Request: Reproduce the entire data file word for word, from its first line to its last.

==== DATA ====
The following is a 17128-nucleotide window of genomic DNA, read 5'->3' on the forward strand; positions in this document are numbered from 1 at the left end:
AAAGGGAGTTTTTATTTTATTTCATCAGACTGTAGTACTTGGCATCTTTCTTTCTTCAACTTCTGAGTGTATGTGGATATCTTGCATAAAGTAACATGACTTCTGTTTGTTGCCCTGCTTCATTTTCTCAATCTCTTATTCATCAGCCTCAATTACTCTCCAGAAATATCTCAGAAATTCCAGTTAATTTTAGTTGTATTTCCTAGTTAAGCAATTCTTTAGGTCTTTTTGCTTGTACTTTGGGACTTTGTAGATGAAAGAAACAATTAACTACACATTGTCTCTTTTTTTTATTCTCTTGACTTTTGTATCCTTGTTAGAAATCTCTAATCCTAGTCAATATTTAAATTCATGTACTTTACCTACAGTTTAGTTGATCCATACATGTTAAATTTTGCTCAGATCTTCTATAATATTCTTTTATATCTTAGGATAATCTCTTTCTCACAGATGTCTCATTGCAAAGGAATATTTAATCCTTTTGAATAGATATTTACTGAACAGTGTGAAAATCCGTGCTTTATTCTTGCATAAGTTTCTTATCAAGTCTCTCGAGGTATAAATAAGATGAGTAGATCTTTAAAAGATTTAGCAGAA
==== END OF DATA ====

The following is a 17128-nucleotide window of genomic DNA, read 5'->3' on the forward strand; positions in this document are numbered from 1 at the left end:
AAAGGGAGTTTTTATTTTATTTCATCAGACTGTAGTACTTGGCATCTTTCTTTCTTCAACTTCTGAGTGTATGTGGATATCTTGCATAAAGTAACATGACTTCTGTTTGTTGCCCTGCTTCATTTTCTCAATCTCTTATTCATCAGCCTCAATTACTCTCCAGAAATATCTCAGAAATTCCAGTTAATTTTAGTTGTATTTCCTAGTTAAGCAATTCTTTAGGTCTTTTTGCTTGTACTTTGGGACTTTGTAGATGAAAGAAACAATTAACTACACATTGTCTCTTTTTTTTATTCTCTTGACTTTTGTATCCTTGTTAGAAATCTCTAATCCTAGTCAATATTTAAATTCATGTACTTTACCTACAGTTTAGTTGATCCATACATGTTAAATTTTGCTCAGATCTTCTATAATATTCTTTTATATCTTAGGATAATCTCTTTCTCACAGATGTCTCATTGCAAAGGAATATTTAATCCTTTTGAATAGATATTTACTGAACAGTGTGAAAATCCGTGCTTTATTCTTGCATAAGTTTCTTATCAAGTCTCTCGAGGTATAAATAAGATGAGTAGATCTTTAAAAGATTTAGCAGAA